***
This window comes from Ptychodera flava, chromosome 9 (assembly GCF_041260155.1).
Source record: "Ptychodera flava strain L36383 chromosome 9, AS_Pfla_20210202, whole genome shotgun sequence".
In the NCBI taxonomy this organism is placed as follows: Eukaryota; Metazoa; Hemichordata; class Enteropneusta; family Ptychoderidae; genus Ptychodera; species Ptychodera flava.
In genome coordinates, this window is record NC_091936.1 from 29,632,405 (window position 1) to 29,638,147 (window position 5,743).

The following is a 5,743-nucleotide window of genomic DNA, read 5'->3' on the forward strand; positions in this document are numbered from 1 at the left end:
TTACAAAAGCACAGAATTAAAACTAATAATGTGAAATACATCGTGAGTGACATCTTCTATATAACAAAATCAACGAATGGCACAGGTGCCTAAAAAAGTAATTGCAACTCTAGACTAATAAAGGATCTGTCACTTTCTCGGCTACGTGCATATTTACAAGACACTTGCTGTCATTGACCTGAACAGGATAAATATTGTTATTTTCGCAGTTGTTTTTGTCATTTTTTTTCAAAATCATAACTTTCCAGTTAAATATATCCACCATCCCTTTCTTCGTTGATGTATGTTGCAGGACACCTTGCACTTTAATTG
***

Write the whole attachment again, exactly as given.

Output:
This window comes from Ptychodera flava, chromosome 9 (assembly GCF_041260155.1).
Source record: "Ptychodera flava strain L36383 chromosome 9, AS_Pfla_20210202, whole genome shotgun sequence".
In the NCBI taxonomy this organism is placed as follows: Eukaryota; Metazoa; Hemichordata; class Enteropneusta; family Ptychoderidae; genus Ptychodera; species Ptychodera flava.
In genome coordinates, this window is record NC_091936.1 from 29,632,405 (window position 1) to 29,638,147 (window position 5,743).

The following is a 5,743-nucleotide window of genomic DNA, read 5'->3' on the forward strand; positions in this document are numbered from 1 at the left end:
TTACAAAAGCACAGAATTAAAACTAATAATGTGAAATACATCGTGAGTGACATCTTCTATATAACAAAATCAACGAATGGCACAGGTGCCTAAAAAAGTAATTGCAACTCTAGACTAATAAAGGATCTGTCACTTTCTCGGCTACGTGCATATTTACAAGACACTTGCTGTCATTGACCTGAACAGGATAAATATTGTTATTTTCGCAGTTGTTTTTGTCATTTTTTTTCAAAATCATAACTTTCCAGTTAAATATATCCACCATCCCTTTCTTCGTTGATGTATGTTGCAGGACACCTTGCACTTTAATTG